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Jewish DharmaReview - Jewish Dharma
A Guide to the Practice of Judaism and Zen
by Brenda Shoshanna
Da Capo, 2008
Review by Lucia Teszler
Jul 21st 2009 (Volume 13, Issue 30)

This is a book that on one side ultimately overthrows the prejudices about the impossibility of a real communication between religions by presenting us a new way of understanding the relationship between them, in this case between Judaism and the practice of Zen; on the other side it is a practical guide of the serenity of soul, giving useful pieces of advice for a serene and rich spiritual life. Thus it is a book both for the mind and for the soul, and I recommend that you read it slowly as a practical guide, the value of which will reveal itself completely only if it is followed as a spiritual exercise.

The author, Brenda Shoshanna makes a parallel analysis of the spiritual practices of Judaism and Zen, both of which she performed, so the book is the testimony of an experience, of a journey on a spiritual path. Even if we don't consider the book as a spiritual journey, it is interesting to discover how two religions, two spiritual paths which we considered so distant from each other can complete each other so wonderfully. Because we talk about completion, rather than resemblance. For example, in the Jewish tradition the emphasis is on sanctifying our daily life, on being together, on daily giving our attention, support etc. to others, while in the practice of Zen the emphasis is on finding a refuge to quiet our minds. If Judaism insists on the value of the words which can build a reality and which we have to use carefully because with their aid we can destroy a person or we can elevate their self-confidence, the Zen practice of silence reveals that the real meaning of things is beyond words, that often words, concepts are only the cause of misunderstandings and of many prejudices and that we shouldn't mix words with reality. Thus results a surprising complementarily of the Judaic and Zen practices, both of which, separately and together inside a Jewish dharma, lead to the same serenity of the soul, to finding our light, compassionate side, to being responsible for others.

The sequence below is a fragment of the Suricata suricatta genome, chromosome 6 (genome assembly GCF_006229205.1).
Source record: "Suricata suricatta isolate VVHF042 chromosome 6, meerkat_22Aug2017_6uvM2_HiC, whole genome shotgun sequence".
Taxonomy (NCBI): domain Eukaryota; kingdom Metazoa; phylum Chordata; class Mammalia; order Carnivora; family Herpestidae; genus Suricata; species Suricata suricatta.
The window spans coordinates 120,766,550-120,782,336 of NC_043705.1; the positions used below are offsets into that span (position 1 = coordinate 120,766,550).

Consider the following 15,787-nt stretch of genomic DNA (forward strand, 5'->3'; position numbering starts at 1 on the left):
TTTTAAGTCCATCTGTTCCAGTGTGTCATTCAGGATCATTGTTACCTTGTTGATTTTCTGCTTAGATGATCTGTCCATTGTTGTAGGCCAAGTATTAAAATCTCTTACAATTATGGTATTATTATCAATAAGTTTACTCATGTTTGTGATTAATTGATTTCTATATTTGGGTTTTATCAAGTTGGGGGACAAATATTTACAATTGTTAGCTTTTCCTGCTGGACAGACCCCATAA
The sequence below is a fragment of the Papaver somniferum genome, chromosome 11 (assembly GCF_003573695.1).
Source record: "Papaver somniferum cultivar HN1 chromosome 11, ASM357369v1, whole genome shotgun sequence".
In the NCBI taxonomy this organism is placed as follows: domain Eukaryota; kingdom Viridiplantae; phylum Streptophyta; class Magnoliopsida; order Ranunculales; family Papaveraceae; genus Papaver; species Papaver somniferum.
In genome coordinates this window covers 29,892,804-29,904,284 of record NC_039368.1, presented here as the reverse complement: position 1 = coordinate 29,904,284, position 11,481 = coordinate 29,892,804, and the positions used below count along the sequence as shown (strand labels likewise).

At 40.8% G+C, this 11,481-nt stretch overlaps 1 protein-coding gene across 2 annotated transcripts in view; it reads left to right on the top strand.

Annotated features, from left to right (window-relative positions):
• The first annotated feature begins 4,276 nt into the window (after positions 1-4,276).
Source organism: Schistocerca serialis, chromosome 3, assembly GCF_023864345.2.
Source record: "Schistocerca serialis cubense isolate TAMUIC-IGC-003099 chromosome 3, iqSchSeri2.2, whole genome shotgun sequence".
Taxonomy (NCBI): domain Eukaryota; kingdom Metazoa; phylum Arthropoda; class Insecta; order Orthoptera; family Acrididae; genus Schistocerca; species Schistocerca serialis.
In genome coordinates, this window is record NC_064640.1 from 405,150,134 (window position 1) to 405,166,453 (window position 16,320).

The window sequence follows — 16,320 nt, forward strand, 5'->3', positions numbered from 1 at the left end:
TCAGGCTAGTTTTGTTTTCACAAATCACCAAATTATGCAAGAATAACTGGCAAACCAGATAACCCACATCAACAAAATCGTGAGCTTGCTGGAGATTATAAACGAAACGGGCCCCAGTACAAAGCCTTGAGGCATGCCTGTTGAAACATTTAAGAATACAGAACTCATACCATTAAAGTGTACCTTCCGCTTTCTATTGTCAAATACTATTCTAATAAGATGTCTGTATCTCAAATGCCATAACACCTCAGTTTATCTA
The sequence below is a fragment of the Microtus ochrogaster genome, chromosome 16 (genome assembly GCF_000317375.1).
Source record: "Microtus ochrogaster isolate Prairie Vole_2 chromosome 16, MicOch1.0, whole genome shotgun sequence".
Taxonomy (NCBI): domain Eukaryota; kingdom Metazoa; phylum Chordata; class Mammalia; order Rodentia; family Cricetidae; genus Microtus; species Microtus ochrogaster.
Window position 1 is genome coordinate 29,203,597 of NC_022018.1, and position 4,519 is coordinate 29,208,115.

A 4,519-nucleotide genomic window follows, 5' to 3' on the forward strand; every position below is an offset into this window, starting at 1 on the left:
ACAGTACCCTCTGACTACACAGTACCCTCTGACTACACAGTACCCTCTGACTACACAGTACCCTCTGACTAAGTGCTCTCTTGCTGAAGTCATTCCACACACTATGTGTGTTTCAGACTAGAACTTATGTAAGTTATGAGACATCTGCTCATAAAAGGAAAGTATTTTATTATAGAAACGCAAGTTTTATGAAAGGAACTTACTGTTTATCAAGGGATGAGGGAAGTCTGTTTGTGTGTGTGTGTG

As I mentioned before, beyond this aspect -- the practical demonstration of the fact that the two religions not only support each other or diplomatically sympathize with each other, but enrich and complete each other -- the book is in fact a guide of practical and spiritual exercises, a spiritual pathway. We can analyze more deeply and compare the Jewish prayer on one side and the practice of Zazen on the other side, the study of the Torah and the practice of the Koan. It is interesting to see how relevant for today's man are the practices of calming the mind and the thoughts in order to remove the dependencies and automatism, the false attachments, by which we risk to reduce our mental outlook, for example by locking ourselves into the virtual world or into our work. Calming the mind is made in the two traditions either by emptying the mind (restless mind) or by keeping the Sabbath. Of course as a spiritual guide the book must contain exercises in order to live the clarity, by removing the defenses or by controlling our language, by blessing, marriage as compared to the way of living of the Zen monks, forgiveness, family peace, healing the pain, total acceptance, understanding the meaning of life and rediscovering the light, our internal serenity.


© 2009 Lucia Teszler



Lucia Teszler is a PhD Student in Philosophical Hermeneutics at University of Turin



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